Can you scale delight? This is what most customer service leaders would have you think.
They’d have you think that your customer service should be on the lookout for the company’s big Joshie the giraffe moment.
The problem is, this sort of customer service mandate is that it’s:
- Difficult/impossible to define
- Not at all scalable (and in fact, scaling delightful moments is the antithesis of what makes a delightful moment)
- Requires disproportionate time, creativity and budget
It’s much easier to delight customers than you might think. Most customers are not only satisfied, but remain loyal to companies that help them get from Point A to Point B quickly, responsibly and without having to put in much effort. Think about those moments that frustrate customers most:
The ones that don’t confirm right away that your ticket was received:
If your FRT is under 8 hours, you don't need to automatically email me to say "you've received it". Just answer it…. #custserv
— Sarah ???? (@sarahleeyoga) February 4, 2015
And the ones that make you jump through hoop after broken hoop:
@SIMPLEMobile Worst customer service. Wasted 2hrs w/ broken site, incompetence, "slow systems" & transferring me to wrong depts. So rude…
— Francis Byrne (@byrnify) February 11, 2015
This source of frustration is what organizations need to focus on, but they don’t. Nobody complains when they don’t get charming Reddit-worthy customer service. But everyone gets ticked off when they don’t receive fast, helpful support within a reasonable timeframe. These complaints are entirely preventable and manageable on scale when you use SLAs.
SLAs in a nutshell
An SLA (service level agreement) is a service related goal that a company sets for anything that is quantifiable. For example, a delivery company may set an SLA that says ‘We will deliver 90% of packages within 24 hours’. Or a customer service team may set an SLA that says ‘We will respond to all customer emails within 4 hours.’
Whether SLAs are used to set goals internally or establish an agreement between the vendor and the customer, SLAs help organizations define a clear service goal – a line in the sand – so you can easily pick out instances where service didn’t make the cut and how it can be improved. For example, when fewer than 80% of packages are delivered within 24 hours, or a response to a customer email took longer than 4 hours, SLAs tell you where to look first.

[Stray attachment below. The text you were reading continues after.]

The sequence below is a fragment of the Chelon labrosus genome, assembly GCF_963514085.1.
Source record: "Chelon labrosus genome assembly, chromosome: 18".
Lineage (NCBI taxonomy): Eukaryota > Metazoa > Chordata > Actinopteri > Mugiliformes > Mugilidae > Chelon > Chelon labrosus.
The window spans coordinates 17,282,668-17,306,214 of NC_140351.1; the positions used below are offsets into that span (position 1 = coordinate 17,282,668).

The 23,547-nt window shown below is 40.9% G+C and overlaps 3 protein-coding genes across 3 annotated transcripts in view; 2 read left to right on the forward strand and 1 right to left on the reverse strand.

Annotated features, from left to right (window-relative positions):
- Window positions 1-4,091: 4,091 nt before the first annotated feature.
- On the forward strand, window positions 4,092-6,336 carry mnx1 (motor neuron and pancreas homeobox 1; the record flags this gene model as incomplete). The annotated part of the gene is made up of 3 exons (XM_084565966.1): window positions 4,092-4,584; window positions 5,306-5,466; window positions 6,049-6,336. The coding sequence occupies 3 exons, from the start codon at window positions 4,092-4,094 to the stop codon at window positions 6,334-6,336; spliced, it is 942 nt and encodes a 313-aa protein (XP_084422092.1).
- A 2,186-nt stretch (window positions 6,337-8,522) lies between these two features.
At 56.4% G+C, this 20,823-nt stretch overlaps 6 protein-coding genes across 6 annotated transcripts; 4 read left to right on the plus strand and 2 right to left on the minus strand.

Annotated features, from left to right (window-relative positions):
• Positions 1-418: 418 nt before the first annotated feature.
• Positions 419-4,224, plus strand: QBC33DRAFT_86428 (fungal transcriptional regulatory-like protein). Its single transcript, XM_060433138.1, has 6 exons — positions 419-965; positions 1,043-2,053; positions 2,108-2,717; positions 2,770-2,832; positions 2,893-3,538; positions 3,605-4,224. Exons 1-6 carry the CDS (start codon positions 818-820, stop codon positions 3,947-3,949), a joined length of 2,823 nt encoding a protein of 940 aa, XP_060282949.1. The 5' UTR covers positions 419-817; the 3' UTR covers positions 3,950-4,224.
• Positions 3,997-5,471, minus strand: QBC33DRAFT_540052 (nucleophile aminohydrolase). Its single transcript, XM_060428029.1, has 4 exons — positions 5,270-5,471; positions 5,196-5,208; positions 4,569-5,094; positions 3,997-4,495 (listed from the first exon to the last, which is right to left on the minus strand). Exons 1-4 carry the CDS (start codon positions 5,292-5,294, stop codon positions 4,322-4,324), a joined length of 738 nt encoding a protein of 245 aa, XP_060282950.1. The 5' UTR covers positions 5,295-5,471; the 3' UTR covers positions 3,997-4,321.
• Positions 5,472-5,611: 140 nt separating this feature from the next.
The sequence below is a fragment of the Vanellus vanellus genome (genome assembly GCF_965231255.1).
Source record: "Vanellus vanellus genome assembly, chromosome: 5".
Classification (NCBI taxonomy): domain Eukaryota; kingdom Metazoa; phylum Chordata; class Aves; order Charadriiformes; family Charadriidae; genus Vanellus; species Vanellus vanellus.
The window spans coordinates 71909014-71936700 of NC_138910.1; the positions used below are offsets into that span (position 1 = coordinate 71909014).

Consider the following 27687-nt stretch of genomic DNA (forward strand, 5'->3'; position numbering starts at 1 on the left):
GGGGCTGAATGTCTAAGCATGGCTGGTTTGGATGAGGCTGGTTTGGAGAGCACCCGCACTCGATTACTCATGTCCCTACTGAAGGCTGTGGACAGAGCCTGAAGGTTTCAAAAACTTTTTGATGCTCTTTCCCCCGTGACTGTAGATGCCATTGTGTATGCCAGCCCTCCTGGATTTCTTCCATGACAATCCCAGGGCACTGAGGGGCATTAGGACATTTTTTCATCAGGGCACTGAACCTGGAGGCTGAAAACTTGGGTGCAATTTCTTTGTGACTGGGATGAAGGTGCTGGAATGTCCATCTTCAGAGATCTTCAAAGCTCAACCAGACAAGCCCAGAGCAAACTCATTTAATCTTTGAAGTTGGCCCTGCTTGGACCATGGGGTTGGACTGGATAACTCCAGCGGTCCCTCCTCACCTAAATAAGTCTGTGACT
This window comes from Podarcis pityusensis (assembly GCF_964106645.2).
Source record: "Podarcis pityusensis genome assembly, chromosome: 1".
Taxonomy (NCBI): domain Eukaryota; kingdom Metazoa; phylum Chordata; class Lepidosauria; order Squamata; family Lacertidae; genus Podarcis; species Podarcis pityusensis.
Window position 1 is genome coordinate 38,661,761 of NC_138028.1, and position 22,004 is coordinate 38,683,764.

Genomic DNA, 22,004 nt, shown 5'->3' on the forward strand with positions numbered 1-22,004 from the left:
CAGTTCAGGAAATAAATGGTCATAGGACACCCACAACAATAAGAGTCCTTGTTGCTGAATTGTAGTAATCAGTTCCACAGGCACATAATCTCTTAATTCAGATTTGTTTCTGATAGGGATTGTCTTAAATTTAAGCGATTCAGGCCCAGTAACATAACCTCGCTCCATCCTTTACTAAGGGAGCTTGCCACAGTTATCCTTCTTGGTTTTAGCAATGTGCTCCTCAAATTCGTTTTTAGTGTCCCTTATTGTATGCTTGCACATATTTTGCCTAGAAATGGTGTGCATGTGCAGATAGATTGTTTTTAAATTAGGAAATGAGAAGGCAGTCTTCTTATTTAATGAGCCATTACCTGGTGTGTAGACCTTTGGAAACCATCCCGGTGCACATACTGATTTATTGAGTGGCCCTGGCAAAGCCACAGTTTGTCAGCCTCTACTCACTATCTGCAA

The best customer service organizations are systematic and consistent across channels.
SLAs are good for two things:
- Meet the service promises you’ve made to your customers
- Help you pinpoint when and where you’re failing to meet them
If you’re serious about running a tight support ship, you should use SLAs to set a reply time and resolution time.
On the support side, SLAs tell your support team how to prioritize their customer requests. Incoming tickets run the range from low/normal/high/urgent and SLAs help them them determine how they should respond, escalate and resolve.
It’s within this framework of customer expectations that you can measure what your team is doing well, what they could be doing better and what *needs improvement.*
Public vs. private SLAs
SLAs originally came about from B2B transactions, where if Company A did not meet the SLA they signed with Company B, they would actually have to hand over real cash as a disincentive.
You don’t really want a system that ensures you meet your SLAs, you want one which ensures you meet customer expectations. Even if you’re not publicizing to the customer your SLAs, you should have them set up internally.
But what some companies will do is this: they have a public SLA and a private SLA. That is, they tell clients that they will respond within 4 hours, but privately, they have a 2 hour response time. That way, if they fail their private SLA, you still have time to get your act together before you fail your public SLA.
Use SLAs to be consistent, not the same
Your reps should be able to triage, forward and escalate customer cases according to expectations set by the organization.
Your customer base comes with varying needs – some urgent, some who pay a premium for faster support and others who rarely have a reason to get in touch.
An SLA would set a due date for you based on the priorities you set ahead of time. This lets your reps triage, forward and escalate customer cases in some really useful ways:
SLAs do not have to be the same across every incoming case, but they should be consistent. For this reason, your team should understand and map out your priorities before setting up SLAs.
Turning SLAs into useful reports
Most companies still use first contact resolution (FCR) to measure their customer service performance. But there’s too much that this metric doesn’t capture.
It doesn’t capture the adjacent issues that require a customer to call back a number of times before the case is fully resolved. It doesn’t capture the additional time reps spend on reopening the case or any new tickets that come out of the original. More importantly, it doesn’t capture the time and effort the customer expends to have their case resolved.
You can (and should) measure other things than FCR. You can also use SLAs to target specific performance metrics that give a much clearer sense of whether you’re providing low-touch customer support.
You can also bucket tickets that failed your SLAs and analyze them by one by one to identify where the ball is being dropped.
If you’re aiming for above and beyond service, think SLAs. Don’t underestimate what you can do with them internally. Not everything comes down to reply and resolution times, but SLAs helps both individuals and teams understand how they’re doing in specific, measurable terms.
Now over to you: how does your customer support team use SLAs? What metrics does your team use to measure/improve their performance?